2. Like everyone has said all season, the difference between winning and losing in this game is turnovers.
I don’t think this is any big secret. Tech limited turnovers in its first three ACC games and still won somewhat close contests. The Hokies have committed eight turnovers the last two games, and naturally have lost both to teams they were favored against. Saturday’s were particularly back-breaking, considering Tech seemed to do make them at the most inopportune moments. The first pick came when the Hokies were up 10-7 and driving for a two-score lead. The second came when they were up 17-10 and starting a drive that could have made things very difficult for BC. The third came in a tie game and directly led to points for the Eagles. The last was just a function of trying to get some extra yardage, but those first three are ones that you simply can’t make, not if you expect to continue winning close games like Virginia Tech has.
Obviously, a lot of that is on Thomas. I still haven’t seen a replay of his first pick, so I’m not sure exactly who to lay blame on for that one, but his pick six thrown up across the middle in a 20-20 game on third down late was among the worst throws of his career. A veteran quarterback has to understand that situation, understand what his defense is capable of and throw the ball away — away from anyone who would remotely have a chance of picking it off. Even a sack there is better than handing BC the ball. It was a more egregious mistake than the interception in the end zone against Duke that took points off the board. That said, Thomas has had stretches where he’s played turnover free this year. It’s on Scot Loeffler and Co. to get him back to playing like that and protecting the ball. If you don’t turn it over, you don’t overstress your defense with short fields and — as much as everyone tires of hearing this — probably win a game that you should have.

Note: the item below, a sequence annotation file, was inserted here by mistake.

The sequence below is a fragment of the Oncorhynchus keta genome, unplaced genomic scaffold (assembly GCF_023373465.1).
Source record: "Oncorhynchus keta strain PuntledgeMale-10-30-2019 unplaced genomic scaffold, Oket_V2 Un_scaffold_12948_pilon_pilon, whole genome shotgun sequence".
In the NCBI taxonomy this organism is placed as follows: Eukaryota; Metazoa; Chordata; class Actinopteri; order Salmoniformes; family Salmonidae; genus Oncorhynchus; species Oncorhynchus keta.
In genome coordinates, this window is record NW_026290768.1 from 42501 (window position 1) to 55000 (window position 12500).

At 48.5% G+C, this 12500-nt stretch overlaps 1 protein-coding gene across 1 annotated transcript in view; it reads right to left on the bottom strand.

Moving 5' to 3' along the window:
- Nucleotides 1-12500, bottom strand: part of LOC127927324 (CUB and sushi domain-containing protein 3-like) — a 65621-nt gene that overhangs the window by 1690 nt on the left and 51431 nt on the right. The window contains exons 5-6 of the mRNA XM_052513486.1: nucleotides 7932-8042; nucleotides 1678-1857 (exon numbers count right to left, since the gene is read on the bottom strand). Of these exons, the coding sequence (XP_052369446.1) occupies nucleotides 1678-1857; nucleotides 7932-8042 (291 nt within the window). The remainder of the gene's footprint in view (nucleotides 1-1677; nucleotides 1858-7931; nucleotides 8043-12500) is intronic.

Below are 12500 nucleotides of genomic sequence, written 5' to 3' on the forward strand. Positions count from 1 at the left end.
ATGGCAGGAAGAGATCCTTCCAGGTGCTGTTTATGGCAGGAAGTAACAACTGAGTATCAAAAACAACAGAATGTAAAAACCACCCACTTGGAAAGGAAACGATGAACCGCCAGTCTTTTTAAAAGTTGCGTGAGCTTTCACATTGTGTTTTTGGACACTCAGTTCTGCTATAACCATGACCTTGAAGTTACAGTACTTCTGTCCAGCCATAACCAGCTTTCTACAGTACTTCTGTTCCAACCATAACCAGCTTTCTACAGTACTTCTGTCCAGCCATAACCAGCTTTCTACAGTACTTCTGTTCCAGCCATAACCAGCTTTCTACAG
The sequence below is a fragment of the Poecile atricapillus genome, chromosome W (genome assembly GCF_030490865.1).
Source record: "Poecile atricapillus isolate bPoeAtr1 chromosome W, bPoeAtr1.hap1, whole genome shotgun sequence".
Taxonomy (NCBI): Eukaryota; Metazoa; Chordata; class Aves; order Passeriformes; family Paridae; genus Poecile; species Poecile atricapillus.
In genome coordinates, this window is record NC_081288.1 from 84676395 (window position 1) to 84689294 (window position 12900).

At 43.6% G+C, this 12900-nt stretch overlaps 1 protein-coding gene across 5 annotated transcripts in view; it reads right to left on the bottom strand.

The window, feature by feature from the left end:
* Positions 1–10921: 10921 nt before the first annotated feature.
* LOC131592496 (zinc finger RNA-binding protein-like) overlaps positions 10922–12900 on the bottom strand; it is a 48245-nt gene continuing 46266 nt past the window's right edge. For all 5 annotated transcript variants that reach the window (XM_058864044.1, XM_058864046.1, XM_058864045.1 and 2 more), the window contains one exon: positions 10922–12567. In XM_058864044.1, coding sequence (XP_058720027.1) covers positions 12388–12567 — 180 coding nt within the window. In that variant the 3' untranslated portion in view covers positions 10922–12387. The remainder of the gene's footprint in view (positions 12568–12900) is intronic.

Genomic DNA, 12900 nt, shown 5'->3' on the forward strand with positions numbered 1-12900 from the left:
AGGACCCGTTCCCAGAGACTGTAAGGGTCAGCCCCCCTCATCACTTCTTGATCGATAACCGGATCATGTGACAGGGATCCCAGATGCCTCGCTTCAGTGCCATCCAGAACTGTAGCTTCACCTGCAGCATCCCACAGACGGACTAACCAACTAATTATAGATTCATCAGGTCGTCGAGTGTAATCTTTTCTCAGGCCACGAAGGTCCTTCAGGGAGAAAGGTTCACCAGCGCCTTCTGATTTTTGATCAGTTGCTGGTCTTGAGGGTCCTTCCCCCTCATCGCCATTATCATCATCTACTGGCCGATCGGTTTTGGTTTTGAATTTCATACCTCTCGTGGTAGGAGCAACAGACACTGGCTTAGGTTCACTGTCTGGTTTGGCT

3. Josh Stanford showed that he can be a big-time receiver.
Somewhat lost in the outcry about the quarterback was the fact that Stanford, a redshirt freshman receiver, had a big-time day. He caught six passes for 171 yards, routinely getting open down the field and — just as important — catching every ball that came his way. His 69-yard catch and run, a ball he had to go up over a defender to grab (not an easy catch), was among the better catches a Hokies receiver has made this year. When Willie Byrn went down late with an injury, Stanford was Thomas’ most-reliable target, finding a knack for settling down in BC’s secondary.